Anniversary Of Prime Minister Patrice Emery Lumumba’s Assassination
In the Democratic Republic of Congo, there are several holidays that are dedicated to remembering the assassinations of various leaders, which should be a good indicator of the type of political and social upheaval that the country has had to suffer with over the years.
One of these holidays is the Anniversary Of Prime Minister Patrice Emery Lumumba’s Assassination, a public holiday that’s observed in the country on the 17th of January. This holiday remembers a leader who fought for Congo’s independence, for social justice, and for internationalism. On January 17th, 1961, he was tortured and then executed along with several other Congolese leaders.
The History Of Anniversary Of Prime Minister Patrice Emery Lumumba’s Assassination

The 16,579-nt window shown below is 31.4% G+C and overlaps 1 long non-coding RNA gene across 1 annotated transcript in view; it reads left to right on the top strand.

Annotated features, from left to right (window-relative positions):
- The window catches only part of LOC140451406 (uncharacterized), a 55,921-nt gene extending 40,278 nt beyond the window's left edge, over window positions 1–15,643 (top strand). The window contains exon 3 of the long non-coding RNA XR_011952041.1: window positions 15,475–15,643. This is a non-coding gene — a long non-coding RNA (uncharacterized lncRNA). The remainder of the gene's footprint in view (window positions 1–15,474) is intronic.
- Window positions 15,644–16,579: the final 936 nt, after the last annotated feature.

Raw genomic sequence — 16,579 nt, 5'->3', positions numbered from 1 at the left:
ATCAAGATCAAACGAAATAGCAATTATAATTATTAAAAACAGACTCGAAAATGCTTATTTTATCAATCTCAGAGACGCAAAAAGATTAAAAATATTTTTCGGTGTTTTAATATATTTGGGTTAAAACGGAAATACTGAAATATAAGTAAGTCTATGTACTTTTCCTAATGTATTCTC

Patrice Lumumba was born on July 2nd, 1925 in Katakombe in the Belgian Congo. He belonged to the Tetela ethnic group and was raised Catholic. During his regular studies at various Protestant and Catholic schools, he took an interest in Voltaire and Jean-Jacques Rousseau, as well as Victor Hugo and Molière.
He would take work as a beer salesman in Leopoldville and then took a job as a postal clerk. In 1951, he married his wife, Pauline Opangu, and the following year he would work as a personal assistant for French sociologist Pierre Clement. In 1955, he would join the Liberal party of Belgium and edited and distributed literature of the party. In 1956, he was arrested for embezzlement and was convicted and sentenced to a year imprisonment.
He would become Prime Minister of the Republic of Congo from June of 1960 to September 5th of 1960. After the military coup of Mobutu, Lumumba tried to escape to Stanleyville to join his supporters who had established the Free Republic of the Congo, but he was captured and imprisoned. He was handed over to Katangan officials who then tortured and executed him.
Observing Anniversary Of Prime Minister Patrice Emery Lumumba’s Assassination
Because this is a public holiday in the Democratic Republic of Congo, it’s a non-working day, and many institutions and businesses are closed. It’s also a day on which memorial services are held for Lumumba all over the country.